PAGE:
There are so many options when it comes to 4x4 engine modifications. Some will increase power, some will improve the vehicle's fuel economy and other modifications do both.
Let’s have a look at the modifications you might like to consider, and how they will differ between petrol and diesel engines.
It all comes down to what you want to do with your 4x4, so let's have a look at the pros and cons of each.
In Australia, the diesel engine is the most popular choice for 4 wheel drives. One of the reasons being that 4WDs are used widely by farmers in Australia and in some remote areas there is no petrol available.
A diesel-powered vehicle will always lack acceleration and power when compared to a similar petrol engine. However, it does make up for this with lower fuel consumption and increased torque.
Diesel burns slower than petrol and therefore it generates more torque at lower rpm.
As a result, diesels are the better choice for towing.
Want to know more about old diesel motors?
See Eric McGrew's interesting write up about old diesel motors HERE.
A diesel 4x4 has an advantage when it comes to hill climbs, hill descents, rock crawling and anything that requires low speed. This is because the engine can idle at lower RPM than a petrol engine with that massive torque advantage.
Some of the newer diesel 4x4’s is nearly impossible to stall.
The petrol engine is an option in most 4 wheel drive make and models. Petrol is available in most areas with the exception of farms, working stations and some very remote areas.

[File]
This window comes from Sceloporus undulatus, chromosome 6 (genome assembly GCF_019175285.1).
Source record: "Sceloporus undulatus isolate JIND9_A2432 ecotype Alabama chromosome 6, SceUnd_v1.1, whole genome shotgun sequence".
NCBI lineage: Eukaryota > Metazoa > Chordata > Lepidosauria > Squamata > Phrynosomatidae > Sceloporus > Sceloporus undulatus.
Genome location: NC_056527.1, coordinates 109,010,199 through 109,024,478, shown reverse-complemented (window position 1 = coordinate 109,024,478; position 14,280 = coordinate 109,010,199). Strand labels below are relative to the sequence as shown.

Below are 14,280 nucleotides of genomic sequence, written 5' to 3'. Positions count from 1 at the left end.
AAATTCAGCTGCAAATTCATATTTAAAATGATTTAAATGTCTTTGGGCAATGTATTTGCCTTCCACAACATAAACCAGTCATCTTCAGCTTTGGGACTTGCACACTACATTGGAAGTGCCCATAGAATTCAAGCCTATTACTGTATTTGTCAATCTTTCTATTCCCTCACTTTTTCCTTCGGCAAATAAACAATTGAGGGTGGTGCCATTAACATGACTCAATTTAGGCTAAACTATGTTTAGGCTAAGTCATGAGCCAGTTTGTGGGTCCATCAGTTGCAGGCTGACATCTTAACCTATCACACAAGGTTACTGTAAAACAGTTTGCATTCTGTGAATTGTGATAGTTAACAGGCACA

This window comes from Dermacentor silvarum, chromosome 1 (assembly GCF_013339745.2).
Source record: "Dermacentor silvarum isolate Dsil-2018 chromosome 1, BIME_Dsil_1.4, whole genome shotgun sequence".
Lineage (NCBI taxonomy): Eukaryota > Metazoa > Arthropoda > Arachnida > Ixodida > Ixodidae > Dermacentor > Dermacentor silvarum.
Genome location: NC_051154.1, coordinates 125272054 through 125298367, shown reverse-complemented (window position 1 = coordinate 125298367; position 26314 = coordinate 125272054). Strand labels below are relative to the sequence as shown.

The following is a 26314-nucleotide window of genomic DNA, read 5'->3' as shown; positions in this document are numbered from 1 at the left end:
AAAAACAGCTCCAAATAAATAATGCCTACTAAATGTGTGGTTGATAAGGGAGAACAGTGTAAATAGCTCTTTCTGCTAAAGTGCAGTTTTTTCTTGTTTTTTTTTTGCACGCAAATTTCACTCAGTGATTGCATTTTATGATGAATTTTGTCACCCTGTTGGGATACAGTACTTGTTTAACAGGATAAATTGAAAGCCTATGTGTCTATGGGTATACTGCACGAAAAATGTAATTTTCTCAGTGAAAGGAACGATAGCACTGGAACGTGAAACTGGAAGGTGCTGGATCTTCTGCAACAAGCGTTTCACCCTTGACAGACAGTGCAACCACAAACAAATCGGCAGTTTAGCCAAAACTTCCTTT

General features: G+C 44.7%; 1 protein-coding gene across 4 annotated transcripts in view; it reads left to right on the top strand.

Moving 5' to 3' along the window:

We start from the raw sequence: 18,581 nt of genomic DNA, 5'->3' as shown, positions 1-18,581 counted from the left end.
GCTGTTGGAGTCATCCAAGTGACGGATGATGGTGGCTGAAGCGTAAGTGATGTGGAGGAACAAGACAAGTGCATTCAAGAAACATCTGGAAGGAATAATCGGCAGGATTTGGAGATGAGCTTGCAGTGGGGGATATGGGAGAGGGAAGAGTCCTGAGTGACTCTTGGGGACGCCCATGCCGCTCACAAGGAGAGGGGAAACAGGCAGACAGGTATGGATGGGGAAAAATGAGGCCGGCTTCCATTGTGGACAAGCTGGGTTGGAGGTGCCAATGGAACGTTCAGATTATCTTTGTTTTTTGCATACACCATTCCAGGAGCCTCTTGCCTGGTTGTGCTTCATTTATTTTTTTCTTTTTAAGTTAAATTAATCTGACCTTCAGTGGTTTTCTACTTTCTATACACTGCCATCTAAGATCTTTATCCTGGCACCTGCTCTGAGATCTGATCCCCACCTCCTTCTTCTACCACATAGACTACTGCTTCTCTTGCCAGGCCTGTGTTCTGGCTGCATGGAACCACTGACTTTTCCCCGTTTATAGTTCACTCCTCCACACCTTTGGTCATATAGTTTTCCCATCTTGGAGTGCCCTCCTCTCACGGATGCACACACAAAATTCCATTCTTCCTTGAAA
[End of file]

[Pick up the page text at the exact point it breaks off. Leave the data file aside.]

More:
Petrol powered 4WD’s tend to drink more fuel than the diesel; this is mainly because petrol burns faster than diesel. A faster burning fuel allows the vehicle to gain more power and accelerate to high speeds way quicker than the diesel.
A petrol engine size of 3.6l V6 or higher will tow anything with no problems but it does have a poorer fuel economy compared to a diesel.
The higher power and greater acceleration give a petrol powered 4x4 the advantage on sand tracks, beaches, sand dunes and mud run. Sand driving is all about the combination of speed and momentum, while being able to spin the tyres a little in the mud will fling mud from the tread blocks and make you go further.
What the petrol engine does lack however is the low-end torque, so stalling is common. If driven correctly this is no real problem.
Interestingly, steep terrain can cause older petrol (carburetor engine) vehicles some trouble. On extreme hill climbs you may encounter stalling and difficulty restarting when gravity takes over and interrupts the flow of fuel from the carburetor.
The links below go into more detail on engine modifications for Diesel 4x4 and Petrol 4 wheel drives:
Diesel 4x4 Engine modifications:
Performance chips, Exhaust Systems, Turbo chargers & LPG injection to Diesel.
Performance chips, Exhaust Systems, Super chargers & Sprint Booster.
Snorkels and air intake filters:
Snorkels & Air filter.
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